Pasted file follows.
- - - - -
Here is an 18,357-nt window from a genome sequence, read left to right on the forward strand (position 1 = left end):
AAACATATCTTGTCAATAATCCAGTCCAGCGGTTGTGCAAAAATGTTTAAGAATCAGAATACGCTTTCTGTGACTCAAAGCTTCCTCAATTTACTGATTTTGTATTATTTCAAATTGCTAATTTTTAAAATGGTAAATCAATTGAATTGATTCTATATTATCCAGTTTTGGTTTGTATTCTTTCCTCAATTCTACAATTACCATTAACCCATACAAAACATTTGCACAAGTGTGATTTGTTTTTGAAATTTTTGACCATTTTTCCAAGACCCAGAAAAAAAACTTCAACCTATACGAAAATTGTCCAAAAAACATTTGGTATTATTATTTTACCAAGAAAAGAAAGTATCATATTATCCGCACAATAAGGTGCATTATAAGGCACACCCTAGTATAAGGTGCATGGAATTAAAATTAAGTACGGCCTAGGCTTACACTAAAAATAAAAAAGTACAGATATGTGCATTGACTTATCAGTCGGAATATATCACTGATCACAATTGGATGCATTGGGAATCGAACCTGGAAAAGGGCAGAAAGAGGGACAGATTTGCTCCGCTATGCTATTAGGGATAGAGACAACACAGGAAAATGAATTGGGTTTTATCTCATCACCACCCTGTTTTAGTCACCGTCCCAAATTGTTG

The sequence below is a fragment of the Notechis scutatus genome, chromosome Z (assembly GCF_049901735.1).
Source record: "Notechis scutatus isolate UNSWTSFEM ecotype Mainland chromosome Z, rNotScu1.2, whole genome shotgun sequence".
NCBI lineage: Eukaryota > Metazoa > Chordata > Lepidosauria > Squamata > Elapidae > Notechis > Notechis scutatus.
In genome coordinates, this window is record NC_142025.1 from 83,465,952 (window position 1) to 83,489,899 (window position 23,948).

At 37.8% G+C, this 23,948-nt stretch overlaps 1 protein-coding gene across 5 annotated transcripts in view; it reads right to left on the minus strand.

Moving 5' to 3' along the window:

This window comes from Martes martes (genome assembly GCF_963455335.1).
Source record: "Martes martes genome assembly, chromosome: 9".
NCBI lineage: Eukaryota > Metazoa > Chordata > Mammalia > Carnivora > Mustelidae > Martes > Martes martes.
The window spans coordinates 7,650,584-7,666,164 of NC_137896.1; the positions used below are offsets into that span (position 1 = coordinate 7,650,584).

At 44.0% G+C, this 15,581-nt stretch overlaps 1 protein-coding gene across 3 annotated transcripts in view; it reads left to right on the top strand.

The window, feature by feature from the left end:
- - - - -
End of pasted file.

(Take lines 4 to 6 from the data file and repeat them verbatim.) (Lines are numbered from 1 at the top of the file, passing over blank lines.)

Source record: "Notechis scutatus isolate UNSWTSFEM ecotype Mainland chromosome Z, rNotScu1.2, whole genome shotgun sequence".
NCBI lineage: Eukaryota > Metazoa > Chordata > Lepidosauria > Squamata > Elapidae > Notechis > Notechis scutatus.
In genome coordinates, this window is record NC_142025.1 from 83,465,952 (window position 1) to 83,489,899 (window position 23,948).